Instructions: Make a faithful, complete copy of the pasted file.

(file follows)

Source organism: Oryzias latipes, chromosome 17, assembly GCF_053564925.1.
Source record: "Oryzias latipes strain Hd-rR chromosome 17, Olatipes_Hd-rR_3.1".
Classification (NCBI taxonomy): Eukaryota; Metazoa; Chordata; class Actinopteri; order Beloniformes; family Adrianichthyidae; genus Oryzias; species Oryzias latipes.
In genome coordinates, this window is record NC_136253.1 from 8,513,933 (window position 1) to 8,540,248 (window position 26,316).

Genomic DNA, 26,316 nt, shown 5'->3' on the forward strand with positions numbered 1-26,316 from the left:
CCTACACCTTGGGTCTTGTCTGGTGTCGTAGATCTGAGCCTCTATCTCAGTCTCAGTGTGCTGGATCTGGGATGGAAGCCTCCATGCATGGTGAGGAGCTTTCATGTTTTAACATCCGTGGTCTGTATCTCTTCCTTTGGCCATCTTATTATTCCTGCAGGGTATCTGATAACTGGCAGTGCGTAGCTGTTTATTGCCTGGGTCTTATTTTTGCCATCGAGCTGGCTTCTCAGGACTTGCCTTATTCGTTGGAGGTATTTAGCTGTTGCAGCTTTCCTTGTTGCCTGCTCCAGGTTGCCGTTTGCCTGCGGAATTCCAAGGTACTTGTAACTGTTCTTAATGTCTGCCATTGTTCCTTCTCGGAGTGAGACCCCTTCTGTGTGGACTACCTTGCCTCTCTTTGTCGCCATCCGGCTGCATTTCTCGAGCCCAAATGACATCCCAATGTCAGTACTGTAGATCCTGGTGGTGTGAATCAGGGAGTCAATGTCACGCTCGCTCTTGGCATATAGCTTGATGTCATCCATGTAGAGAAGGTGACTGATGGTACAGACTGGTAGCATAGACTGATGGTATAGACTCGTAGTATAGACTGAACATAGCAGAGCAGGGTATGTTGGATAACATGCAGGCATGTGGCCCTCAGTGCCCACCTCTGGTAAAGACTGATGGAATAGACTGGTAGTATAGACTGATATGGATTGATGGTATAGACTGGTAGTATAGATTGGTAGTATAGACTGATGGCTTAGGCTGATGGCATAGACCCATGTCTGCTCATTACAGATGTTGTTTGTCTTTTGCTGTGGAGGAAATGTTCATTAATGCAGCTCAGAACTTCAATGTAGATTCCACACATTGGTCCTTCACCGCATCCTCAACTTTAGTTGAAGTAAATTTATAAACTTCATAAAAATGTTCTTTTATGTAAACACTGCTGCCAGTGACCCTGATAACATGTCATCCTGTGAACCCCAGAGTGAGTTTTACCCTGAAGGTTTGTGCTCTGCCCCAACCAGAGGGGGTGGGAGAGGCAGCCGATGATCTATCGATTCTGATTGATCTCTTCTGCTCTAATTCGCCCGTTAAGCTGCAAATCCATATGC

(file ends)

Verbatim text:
Source organism: Oryzias latipes, chromosome 17, assembly GCF_053564925.1.
Source record: "Oryzias latipes strain Hd-rR chromosome 17, Olatipes_Hd-rR_3.1".
Classification (NCBI taxonomy): Eukaryota; Metazoa; Chordata; class Actinopteri; order Beloniformes; family Adrianichthyidae; genus Oryzias; species Oryzias latipes.
In genome coordinates, this window is record NC_136253.1 from 8,513,933 (window position 1) to 8,540,248 (window position 26,316).

Genomic DNA, 26,316 nt, shown 5'->3' on the forward strand with positions numbered 1-26,316 from the left:
CCTACACCTTGGGTCTTGTCTGGTGTCGTAGATCTGAGCCTCTATCTCAGTCTCAGTGTGCTGGATCTGGGATGGAAGCCTCCATGCATGGTGAGGAGCTTTCATGTTTTAACATCCGTGGTCTGTATCTCTTCCTTTGGCCATCTTATTATTCCTGCAGGGTATCTGATAACTGGCAGTGCGTAGCTGTTTATTGCCTGGGTCTTATTTTTGCCATCGAGCTGGCTTCTCAGGACTTGCCTTATTCGTTGGAGGTATTTAGCTGTTGCAGCTTTCCTTGTTGCCTGCTCCAGGTTGCCGTTTGCCTGCGGAATTCCAAGGTACTTGTAACTGTTCTTAATGTCTGCCATTGTTCCTTCTCGGAGTGAGACCCCTTCTGTGTGGACTACCTTGCCTCTCTTTGTCGCCATCCGGCTGCATTTCTCGAGCCCAAATGACATCCCAATGTCAGTACTGTAGATCCTGGTGGTGTGAATCAGGGAGTCAATGTCACGCTCGCTCTTGGCATATAGCTTGATGTCATCCATGTAGAGAAGGTGACTGATGGTACAGACTGGTAGCATAGACTGATGGTATAGACTCGTAGTATAGACTGAACATAGCAGAGCAGGGTATGTTGGATAACATGCAGGCATGTGGCCCTCAGTGCCCACCTCTGGTAAAGACTGATGGAATAGACTGGTAGTATAGACTGATATGGATTGATGGTATAGACTGGTAGTATAGATTGGTAGTATAGACTGATGGCTTAGGCTGATGGCATAGACCCATGTCTGCTCATTACAGATGTTGTTTGTCTTTTGCTGTGGAGGAAATGTTCATTAATGCAGCTCAGAACTTCAATGTAGATTCCACACATTGGTCCTTCACCGCATCCTCAACTTTAGTTGAAGTAAATTTATAAACTTCATAAAAATGTTCTTTTATGTAAACACTGCTGCCAGTGACCCTGATAACATGTCATCCTGTGAACCCCAGAGTGAGTTTTACCCTGAAGGTTTGTGCTCTGCCCCAACCAGAGGGGGTGGGAGAGGCAGCCGATGATCTATCGATTCTGATTGATCTCTTCTGCTCTAATTCGCCCGTTAAGCTGCAAATCCATATGC